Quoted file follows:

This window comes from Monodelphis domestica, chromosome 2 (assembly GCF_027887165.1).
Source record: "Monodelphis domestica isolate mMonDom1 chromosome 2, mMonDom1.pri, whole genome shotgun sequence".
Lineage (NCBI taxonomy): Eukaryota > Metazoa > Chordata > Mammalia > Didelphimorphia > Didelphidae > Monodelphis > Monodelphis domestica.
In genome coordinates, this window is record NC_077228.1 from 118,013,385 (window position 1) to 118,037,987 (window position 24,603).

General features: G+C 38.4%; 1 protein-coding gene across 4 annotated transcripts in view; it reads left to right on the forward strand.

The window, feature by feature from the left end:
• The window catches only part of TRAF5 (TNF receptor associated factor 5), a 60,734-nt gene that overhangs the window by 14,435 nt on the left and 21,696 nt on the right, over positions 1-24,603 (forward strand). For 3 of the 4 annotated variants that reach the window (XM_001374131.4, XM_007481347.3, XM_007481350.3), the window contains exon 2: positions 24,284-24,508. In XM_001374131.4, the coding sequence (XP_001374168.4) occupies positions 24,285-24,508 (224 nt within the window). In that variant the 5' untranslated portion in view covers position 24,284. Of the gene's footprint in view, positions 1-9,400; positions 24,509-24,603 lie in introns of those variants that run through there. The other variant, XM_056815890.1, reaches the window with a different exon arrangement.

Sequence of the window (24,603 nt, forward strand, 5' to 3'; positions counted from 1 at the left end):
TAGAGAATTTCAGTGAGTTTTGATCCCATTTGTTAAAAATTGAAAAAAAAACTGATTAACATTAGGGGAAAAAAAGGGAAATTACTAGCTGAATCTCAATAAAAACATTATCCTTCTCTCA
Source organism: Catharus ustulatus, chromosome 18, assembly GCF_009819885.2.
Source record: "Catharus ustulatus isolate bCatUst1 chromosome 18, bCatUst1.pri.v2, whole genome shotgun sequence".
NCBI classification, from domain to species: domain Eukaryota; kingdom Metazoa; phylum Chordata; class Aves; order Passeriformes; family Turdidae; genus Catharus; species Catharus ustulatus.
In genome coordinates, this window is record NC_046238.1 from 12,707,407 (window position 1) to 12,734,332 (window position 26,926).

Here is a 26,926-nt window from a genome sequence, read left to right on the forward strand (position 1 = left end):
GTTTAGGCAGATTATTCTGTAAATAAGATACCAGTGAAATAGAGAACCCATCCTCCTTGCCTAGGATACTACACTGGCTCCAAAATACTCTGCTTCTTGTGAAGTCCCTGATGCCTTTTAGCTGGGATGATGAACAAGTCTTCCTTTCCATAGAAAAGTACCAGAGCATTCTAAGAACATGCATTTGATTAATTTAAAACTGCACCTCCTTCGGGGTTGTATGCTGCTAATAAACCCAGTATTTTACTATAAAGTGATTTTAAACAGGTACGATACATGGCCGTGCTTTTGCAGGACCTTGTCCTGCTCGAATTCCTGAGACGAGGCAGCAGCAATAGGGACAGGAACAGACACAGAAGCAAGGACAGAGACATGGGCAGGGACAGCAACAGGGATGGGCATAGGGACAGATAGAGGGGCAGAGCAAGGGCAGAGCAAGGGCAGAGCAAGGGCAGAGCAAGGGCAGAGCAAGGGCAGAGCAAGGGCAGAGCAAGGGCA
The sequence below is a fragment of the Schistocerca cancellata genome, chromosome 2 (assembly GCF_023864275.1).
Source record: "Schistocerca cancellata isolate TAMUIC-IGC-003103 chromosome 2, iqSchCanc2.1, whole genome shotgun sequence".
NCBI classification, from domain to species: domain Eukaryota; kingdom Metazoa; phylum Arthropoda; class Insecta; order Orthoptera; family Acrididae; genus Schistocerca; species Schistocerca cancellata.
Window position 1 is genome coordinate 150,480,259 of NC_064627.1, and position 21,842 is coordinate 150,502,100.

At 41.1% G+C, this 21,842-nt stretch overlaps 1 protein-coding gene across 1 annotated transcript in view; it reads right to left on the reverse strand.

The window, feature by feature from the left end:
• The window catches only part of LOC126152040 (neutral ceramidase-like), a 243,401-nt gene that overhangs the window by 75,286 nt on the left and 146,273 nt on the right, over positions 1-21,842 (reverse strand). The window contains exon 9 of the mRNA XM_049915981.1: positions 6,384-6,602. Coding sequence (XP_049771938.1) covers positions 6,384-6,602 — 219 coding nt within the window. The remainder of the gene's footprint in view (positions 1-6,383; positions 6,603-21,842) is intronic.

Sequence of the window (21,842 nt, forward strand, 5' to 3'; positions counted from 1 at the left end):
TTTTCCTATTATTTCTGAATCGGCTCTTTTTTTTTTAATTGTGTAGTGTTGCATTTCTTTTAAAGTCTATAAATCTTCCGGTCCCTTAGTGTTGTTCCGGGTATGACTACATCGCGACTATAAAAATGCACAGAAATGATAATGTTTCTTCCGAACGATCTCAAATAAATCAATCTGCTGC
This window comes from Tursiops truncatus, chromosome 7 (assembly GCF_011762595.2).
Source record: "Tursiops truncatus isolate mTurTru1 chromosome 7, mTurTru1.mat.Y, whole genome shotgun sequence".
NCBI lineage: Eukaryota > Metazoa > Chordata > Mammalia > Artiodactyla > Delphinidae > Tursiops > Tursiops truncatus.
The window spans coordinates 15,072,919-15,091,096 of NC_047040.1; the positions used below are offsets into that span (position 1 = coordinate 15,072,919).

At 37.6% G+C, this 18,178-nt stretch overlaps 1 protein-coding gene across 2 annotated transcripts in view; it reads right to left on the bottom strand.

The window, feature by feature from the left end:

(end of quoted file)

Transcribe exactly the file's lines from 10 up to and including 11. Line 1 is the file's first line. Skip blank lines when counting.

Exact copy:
Source organism: Catharus ustulatus, chromosome 18, assembly GCF_009819885.2.
Source record: "Catharus ustulatus isolate bCatUst1 chromosome 18, bCatUst1.pri.v2, whole genome shotgun sequence".